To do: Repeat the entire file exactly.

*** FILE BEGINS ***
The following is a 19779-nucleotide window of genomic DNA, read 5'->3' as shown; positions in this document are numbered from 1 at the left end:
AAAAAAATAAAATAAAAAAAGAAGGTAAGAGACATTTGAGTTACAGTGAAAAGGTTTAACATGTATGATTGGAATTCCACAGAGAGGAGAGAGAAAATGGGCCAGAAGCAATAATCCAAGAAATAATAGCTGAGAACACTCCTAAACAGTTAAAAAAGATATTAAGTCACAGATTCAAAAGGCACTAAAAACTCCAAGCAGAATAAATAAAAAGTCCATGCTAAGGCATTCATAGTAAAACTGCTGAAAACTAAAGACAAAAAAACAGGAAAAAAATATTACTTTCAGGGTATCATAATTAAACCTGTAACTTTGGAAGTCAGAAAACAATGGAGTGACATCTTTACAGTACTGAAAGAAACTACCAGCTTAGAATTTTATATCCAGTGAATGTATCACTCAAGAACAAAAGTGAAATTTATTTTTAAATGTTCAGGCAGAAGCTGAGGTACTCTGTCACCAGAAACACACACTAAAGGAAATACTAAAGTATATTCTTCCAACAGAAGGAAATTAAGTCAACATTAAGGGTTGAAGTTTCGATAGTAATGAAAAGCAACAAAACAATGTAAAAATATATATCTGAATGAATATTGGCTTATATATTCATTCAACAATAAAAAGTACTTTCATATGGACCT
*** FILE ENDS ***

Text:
The following is a 19779-nucleotide window of genomic DNA, read 5'->3' as shown; positions in this document are numbered from 1 at the left end:
AAAAAAATAAAATAAAAAAAGAAGGTAAGAGACATTTGAGTTACAGTGAAAAGGTTTAACATGTATGATTGGAATTCCACAGAGAGGAGAGAGAAAATGGGCCAGAAGCAATAATCCAAGAAATAATAGCTGAGAACACTCCTAAACAGTTAAAAAAGATATTAAGTCACAGATTCAAAAGGCACTAAAAACTCCAAGCAGAATAAATAAAAAGTCCATGCTAAGGCATTCATAGTAAAACTGCTGAAAACTAAAGACAAAAAAACAGGAAAAAAATATTACTTTCAGGGTATCATAATTAAACCTGTAACTTTGGAAGTCAGAAAACAATGGAGTGACATCTTTACAGTACTGAAAGAAACTACCAGCTTAGAATTTTATATCCAGTGAATGTATCACTCAAGAACAAAAGTGAAATTTATTTTTAAATGTTCAGGCAGAAGCTGAGGTACTCTGTCACCAGAAACACACACTAAAGGAAATACTAAAGTATATTCTTCCAACAGAAGGAAATTAAGTCAACATTAAGGGTTGAAGTTTCGATAGTAATGAAAAGCAACAAAACAATGTAAAAATATATATCTGAATGAATATTGGCTTATATATTCATTCAACAATAAAAAGTACTTTCATATGGACCT